Clinical genetic testing for familial melanoma in Italy

A cooperative study

William Bruno, Paola Ghiorzo, Linda Battistuzzi, Paolo A. Ascierto, Monica Barile, Sara Gargiulo, Francesca Gensini, Sara Gliori, Michele Guida, Maurizio Lombardo, Siranoush Manoukian, Chiara Menin, Sabina Nasti, Paola Origone, Barbara Pasini, Lorenza Pastorino, Bernard Peissel, Maria Antonietta Pizzichetta, Paola Queirolo, Monica Rodolfo & 7 others Antonella Romanini, Maria Chiara Scaini, Alessandro Testori, Maria Grazia Tibiletti, Daniela Turchetti, Sancy Leachman, Giovanna Bianchi Scarrà

Research output: Contribution to journalArticle

31 Citations (Scopus)

Abstract

Background: The Italian Society of Human Genetics' (SIGU) recommendations on genetic counseling and testing for hereditary melanoma state that clinical genetic testing can be offered to Italian melanoma families with at least two affected members. Objective: In the framework of a cooperative study, we sought to establish the frequency of cyclin-dependent kinase inhibitor 2A mutations in melanoma families that underwent clinical genetic counseling and testing in accordance with the SIGU recommendations at 9 centers in different Italian regions. Methods: Cyclin-dependent kinase inhibitor 2A testing was conducted by direct sequencing and multiplex ligation-dependent probe amplification analysis in melanoma families with at least two affected members. Results: A total of 33% (68/204) of the families harbored cyclin-dependent kinase inhibitor 2A mutations. In the 145 families with two affected members the mutation frequency was 25%. Three novel mutations, L94P, A86T, and c.407dupG, were identified among the cases and not in 200 controls. Limitations: We were unable to perform separate analyses for individual centers, as in some cases the number of families was too small. Conclusions: The availability of clinical genetic testing for melanoma to families with just two affected members in the same branch is justified in Italy in terms of the likelihood of identifying a mutation.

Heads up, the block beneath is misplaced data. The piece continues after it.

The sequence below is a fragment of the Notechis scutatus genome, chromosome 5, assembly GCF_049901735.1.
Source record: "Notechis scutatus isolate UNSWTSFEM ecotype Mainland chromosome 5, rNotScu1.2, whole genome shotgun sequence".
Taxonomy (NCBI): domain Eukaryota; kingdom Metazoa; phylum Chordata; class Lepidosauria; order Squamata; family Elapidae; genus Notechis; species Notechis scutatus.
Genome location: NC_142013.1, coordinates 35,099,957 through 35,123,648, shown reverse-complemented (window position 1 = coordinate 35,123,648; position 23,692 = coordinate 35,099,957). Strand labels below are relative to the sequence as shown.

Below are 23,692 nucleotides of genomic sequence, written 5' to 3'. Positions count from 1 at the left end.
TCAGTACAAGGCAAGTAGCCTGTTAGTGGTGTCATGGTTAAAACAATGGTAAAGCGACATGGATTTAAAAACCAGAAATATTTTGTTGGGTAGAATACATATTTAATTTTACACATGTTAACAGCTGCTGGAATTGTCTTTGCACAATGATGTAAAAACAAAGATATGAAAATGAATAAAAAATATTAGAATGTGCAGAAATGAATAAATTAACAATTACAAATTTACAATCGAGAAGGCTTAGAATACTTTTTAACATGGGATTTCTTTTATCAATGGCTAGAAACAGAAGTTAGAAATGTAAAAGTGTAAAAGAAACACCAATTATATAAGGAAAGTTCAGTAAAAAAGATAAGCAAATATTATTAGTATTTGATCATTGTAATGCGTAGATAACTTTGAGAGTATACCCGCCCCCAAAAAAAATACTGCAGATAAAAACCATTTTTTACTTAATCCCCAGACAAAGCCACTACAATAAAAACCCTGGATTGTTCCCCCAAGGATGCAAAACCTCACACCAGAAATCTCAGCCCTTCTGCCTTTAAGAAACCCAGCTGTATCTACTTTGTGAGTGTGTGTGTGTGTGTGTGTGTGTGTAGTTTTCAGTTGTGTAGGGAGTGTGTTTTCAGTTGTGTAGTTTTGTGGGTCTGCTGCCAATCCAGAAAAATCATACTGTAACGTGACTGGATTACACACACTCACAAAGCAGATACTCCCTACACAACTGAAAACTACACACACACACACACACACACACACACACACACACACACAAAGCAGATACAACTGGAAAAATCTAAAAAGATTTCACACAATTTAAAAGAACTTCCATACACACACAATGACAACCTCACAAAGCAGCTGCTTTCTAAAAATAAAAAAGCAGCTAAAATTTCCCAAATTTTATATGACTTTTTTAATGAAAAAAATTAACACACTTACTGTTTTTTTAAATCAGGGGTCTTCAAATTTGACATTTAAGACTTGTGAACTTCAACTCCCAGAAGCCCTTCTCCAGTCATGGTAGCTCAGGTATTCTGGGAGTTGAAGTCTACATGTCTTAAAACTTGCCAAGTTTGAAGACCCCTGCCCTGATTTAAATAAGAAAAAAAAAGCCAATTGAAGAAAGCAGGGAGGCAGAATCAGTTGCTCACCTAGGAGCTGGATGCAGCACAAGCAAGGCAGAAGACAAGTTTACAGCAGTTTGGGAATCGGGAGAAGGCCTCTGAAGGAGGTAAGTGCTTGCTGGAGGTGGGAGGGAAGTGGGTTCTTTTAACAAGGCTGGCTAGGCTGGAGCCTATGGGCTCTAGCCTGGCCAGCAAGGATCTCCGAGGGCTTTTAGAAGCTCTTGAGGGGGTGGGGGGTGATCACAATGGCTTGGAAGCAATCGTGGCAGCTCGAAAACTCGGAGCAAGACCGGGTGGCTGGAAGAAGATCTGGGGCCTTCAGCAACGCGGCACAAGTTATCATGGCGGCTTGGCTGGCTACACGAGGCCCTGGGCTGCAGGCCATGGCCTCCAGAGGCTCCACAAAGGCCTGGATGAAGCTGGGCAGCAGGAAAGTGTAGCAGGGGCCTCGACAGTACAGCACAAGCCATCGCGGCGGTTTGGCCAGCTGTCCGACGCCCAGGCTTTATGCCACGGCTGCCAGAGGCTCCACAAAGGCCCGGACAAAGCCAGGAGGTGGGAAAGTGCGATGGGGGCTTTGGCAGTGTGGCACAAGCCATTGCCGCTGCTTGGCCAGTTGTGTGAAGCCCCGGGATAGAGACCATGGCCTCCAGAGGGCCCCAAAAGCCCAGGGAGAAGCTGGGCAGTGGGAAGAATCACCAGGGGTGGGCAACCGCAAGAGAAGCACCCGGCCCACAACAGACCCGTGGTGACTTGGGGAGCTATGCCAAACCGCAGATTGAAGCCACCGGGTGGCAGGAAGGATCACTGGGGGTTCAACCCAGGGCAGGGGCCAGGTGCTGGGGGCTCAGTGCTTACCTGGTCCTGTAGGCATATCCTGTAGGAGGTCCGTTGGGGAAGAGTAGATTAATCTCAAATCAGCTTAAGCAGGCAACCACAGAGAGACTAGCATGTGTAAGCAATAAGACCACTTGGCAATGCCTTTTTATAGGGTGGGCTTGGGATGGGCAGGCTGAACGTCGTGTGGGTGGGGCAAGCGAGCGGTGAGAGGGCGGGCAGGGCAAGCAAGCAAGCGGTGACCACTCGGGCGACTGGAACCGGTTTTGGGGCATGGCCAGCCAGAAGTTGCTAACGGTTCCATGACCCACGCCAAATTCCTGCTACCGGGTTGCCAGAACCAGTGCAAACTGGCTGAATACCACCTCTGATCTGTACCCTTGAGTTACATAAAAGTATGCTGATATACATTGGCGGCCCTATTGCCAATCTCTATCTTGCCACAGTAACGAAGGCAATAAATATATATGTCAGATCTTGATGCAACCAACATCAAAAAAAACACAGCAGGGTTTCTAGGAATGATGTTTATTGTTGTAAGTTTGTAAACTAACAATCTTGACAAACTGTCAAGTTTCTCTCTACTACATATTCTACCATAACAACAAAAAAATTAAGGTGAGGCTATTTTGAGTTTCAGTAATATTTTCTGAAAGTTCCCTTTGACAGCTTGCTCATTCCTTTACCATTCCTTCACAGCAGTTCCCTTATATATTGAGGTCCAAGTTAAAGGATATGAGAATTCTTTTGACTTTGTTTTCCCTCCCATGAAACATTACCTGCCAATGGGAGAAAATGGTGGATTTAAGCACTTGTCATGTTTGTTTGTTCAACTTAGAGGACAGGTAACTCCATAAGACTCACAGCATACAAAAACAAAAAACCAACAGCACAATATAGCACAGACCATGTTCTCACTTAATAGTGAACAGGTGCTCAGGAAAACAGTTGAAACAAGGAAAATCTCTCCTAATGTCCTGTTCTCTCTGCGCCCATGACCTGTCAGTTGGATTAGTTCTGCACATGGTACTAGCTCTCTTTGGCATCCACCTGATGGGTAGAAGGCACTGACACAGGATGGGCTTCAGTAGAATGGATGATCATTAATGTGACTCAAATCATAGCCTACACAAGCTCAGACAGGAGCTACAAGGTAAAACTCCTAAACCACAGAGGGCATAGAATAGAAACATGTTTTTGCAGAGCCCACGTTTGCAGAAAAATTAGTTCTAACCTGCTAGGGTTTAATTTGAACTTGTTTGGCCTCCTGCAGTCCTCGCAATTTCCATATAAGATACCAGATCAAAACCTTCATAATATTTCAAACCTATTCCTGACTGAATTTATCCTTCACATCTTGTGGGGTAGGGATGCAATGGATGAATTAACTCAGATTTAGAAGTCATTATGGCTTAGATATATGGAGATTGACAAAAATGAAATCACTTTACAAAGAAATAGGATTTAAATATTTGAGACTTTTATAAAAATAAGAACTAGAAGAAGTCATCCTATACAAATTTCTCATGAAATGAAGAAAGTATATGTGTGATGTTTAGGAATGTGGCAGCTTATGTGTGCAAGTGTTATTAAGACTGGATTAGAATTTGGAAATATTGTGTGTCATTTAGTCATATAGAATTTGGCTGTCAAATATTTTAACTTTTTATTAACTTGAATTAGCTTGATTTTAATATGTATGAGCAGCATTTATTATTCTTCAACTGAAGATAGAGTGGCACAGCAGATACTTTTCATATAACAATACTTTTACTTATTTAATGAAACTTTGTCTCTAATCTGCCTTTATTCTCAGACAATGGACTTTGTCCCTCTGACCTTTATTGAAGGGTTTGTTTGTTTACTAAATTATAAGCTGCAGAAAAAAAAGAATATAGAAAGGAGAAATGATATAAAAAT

Original languageEnglish (US)
Pages (from-to)775-782
Number of pages8
JournalJournal of the American Academy of Dermatology
Volume61
Issue number5
DOIs
StatePublished - Nov 2009
Externally publishedYes

Fingerprint

Genetic Testing
Italy
Cyclin-Dependent Kinase Inhibitor p16
Melanoma
Mutation
Genetic Counseling
Multiplex Polymerase Chain Reaction
Medical Genetics
Mutation Rate
Cutaneous Malignant Melanoma

Keywords

  • cyclin-dependent kinase 4
  • cyclin-dependent kinase inhibitor 2A
  • familial melanoma
  • genetic testing

ASJC Scopus subject areas

  • Dermatology

Cite this

Bruno, W., Ghiorzo, P., Battistuzzi, L., Ascierto, P. A., Barile, M., Gargiulo, S., ... Bianchi Scarrà, G. (2009). Clinical genetic testing for familial melanoma in Italy: A cooperative study. Journal of the American Academy of Dermatology, 61(5), 775-782. https://doi.org/10.1016/j.jaad.2009.03.039

Clinical genetic testing for familial melanoma in Italy : A cooperative study. / Bruno, William; Ghiorzo, Paola; Battistuzzi, Linda; Ascierto, Paolo A.; Barile, Monica; Gargiulo, Sara; Gensini, Francesca; Gliori, Sara; Guida, Michele; Lombardo, Maurizio; Manoukian, Siranoush; Menin, Chiara; Nasti, Sabina; Origone, Paola; Pasini, Barbara; Pastorino, Lorenza; Peissel, Bernard; Pizzichetta, Maria Antonietta; Queirolo, Paola; Rodolfo, Monica; Romanini, Antonella; Scaini, Maria Chiara; Testori, Alessandro; Tibiletti, Maria Grazia; Turchetti, Daniela; Leachman, Sancy; Bianchi Scarrà, Giovanna.

In: Journal of the American Academy of Dermatology, Vol. 61, No. 5, 11.2009, p. 775-782.